First hand experience with thousands of people who have been administered the Basadur Profile or as it is also known the Creative Problem Solving Profile (CPSP) during creativity
training and application sessions indicate the instrument has excellent reliability and face validity.
People who take the Profile on more than one occasion usually report stable scores over time. If scores have shifted over time (remember, the Profile measures "states", not "traits"), further investigation almost always uncovers factors which explain the shifts, such as job changes requiring correspondingly different thinking and problem solving modes.
Since the Basadur Profile or CPSP was first introduced (Basadur, Graen & Wakabayashi, 1990), an ongoing program of item replacement to improve its psychometric properties has been under way. The procedures used to identify the more and less robust items in the inventory are fully described in Basadur (1991; 1998a; 1998b; 2000). In addition to the original version (termed CPSP1), four progressively improved versions of the CPSP (termed CPSP 2, 8, 9 and 11) have been developed. The psychometric properties of each version are described and evaluated in the following section.
Extensive research confirming the validity of the Basadur Profile or CPSP has been reported, and is summarized briefly here. First,
individuals' assessments of their own dominant CPSP style by themselves and in conjunction with an expert, agree with the assessments made by the profile itself (Basadur, 1998a), demonstrating face-validity.
Secondly, CPSP scores show convergent validity with both the Kirton Adaption-Innovation Inventory (KAI) (Basadur, Takai, & Wakabayashi, 1990; Basadur, 1991; 1998a) and the Myers-Briggs Type Indicator (MBTI) (Basadur, 1991; 1998a; 2000).
This paper presents a theory of organizational creativity as a process. It presents a psychological instrument that measures the constructs and stages of the process, called the Creative Problem Solving Profile (CPSP) inventory. The CPSP is a practical approach and tool for understanding applied creativity as a process and for diagnosing and solving real-world problems. The theory consists of four stages: generating, conceptualizing, optimizing and implementing. It differs from other multi-stage creativity theories in that each stage of the CPSP is based on, explained and measured using established cognitive constructs from models of intelligence and educational psychology, including Guilford's (1967) Structure of Intellect (SOI) and Sternberg's (1996) Triarchic Intelligence. These constructs differentiate the mental activities from one stage of the CPSP to the next. This paper demonstrates the validity of the approach through a variety of real-world applications and discusses implications for managers and organizations. This paper suggests future research directions, especially for the assessment and dynamics of creativity within organizational (intra-organization), between organizations (inter-organizational), and at the super-organizational (societal) ecosystem level.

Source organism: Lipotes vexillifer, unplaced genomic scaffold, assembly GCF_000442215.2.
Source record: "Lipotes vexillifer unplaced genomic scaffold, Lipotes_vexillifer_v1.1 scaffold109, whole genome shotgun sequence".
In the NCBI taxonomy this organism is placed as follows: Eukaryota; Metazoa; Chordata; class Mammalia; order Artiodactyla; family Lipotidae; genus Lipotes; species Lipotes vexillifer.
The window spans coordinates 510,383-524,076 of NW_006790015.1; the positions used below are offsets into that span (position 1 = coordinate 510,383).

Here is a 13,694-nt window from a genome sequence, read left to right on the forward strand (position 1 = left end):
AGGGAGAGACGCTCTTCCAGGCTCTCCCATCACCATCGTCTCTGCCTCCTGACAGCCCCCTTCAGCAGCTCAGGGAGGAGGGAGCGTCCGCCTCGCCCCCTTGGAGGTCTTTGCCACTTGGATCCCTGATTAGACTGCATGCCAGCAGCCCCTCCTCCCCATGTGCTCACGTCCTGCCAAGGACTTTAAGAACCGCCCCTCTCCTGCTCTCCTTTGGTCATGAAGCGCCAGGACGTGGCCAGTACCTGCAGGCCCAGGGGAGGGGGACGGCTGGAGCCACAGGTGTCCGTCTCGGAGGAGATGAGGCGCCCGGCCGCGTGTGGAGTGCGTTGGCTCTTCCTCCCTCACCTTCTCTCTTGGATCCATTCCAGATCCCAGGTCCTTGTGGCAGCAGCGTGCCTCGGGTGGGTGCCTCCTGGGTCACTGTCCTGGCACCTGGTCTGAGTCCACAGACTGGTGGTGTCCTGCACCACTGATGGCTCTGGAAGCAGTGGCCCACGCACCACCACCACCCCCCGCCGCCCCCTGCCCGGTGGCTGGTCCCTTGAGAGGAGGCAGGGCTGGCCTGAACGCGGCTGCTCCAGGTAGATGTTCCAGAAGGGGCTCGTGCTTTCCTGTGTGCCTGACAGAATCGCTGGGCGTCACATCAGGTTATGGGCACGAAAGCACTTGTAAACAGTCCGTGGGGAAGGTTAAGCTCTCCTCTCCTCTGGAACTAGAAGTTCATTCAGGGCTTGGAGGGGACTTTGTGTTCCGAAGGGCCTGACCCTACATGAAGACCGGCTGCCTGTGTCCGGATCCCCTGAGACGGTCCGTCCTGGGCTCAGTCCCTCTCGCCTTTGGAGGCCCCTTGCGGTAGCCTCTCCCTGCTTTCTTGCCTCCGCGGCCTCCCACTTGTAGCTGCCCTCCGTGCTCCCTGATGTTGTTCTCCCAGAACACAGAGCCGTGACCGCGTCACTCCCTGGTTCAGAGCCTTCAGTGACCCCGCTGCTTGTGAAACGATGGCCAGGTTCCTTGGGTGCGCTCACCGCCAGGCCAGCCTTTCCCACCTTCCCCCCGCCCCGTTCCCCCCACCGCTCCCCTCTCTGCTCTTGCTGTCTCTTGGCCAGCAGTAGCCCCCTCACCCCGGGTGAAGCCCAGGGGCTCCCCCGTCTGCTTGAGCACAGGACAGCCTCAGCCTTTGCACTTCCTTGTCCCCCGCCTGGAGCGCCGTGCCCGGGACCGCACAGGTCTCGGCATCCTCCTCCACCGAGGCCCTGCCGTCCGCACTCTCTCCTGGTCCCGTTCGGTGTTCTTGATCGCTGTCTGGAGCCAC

Effective teamwork is becoming increasingly important to organizational success. Advances in network and communication technology have allowed companies to widen their potential team member base. However we still need to better understand how to structure top-performing teams. This paper proposes forming teams based on their cognitive style, rather than personality, within a process framework. An experiment was conducted to investigate the innovative performance of problem solving groups with three different blends of cognitive styles. As predicted, groups with a heterogeneous blend of styles outperformed groups with completely or partially homogeneous blends. On the other hand, team members' satisfaction scores were lower for heterogeneous teams than either the completely or partially homogenous teams. There was preliminary evidence that among groups with heterogeneous blends, those with smaller style dispersions might be expected to outperform those with larger style dispersions. There was also room for some speculation that a curvilinear relationship might exist for team members' satisfaction as a function of diversity in team member cognitive style. Implications of these findings are discussed.
In this article, an instrument to describe one's own unique style of creative problem solving is introduced. It identifies the portions of a "complete process of creative problem solving" for which one has a relatively greater or lesser inclination. Theoretical foundations built upon the basic Osborn-Parnes CPS model are presented. The instrument is still in the development stage, but encouraging preliminary reliability and validity test results are reported. Additional research underway is described. Applications at the individual, group and organizational levels and future opportunities for research are suggested.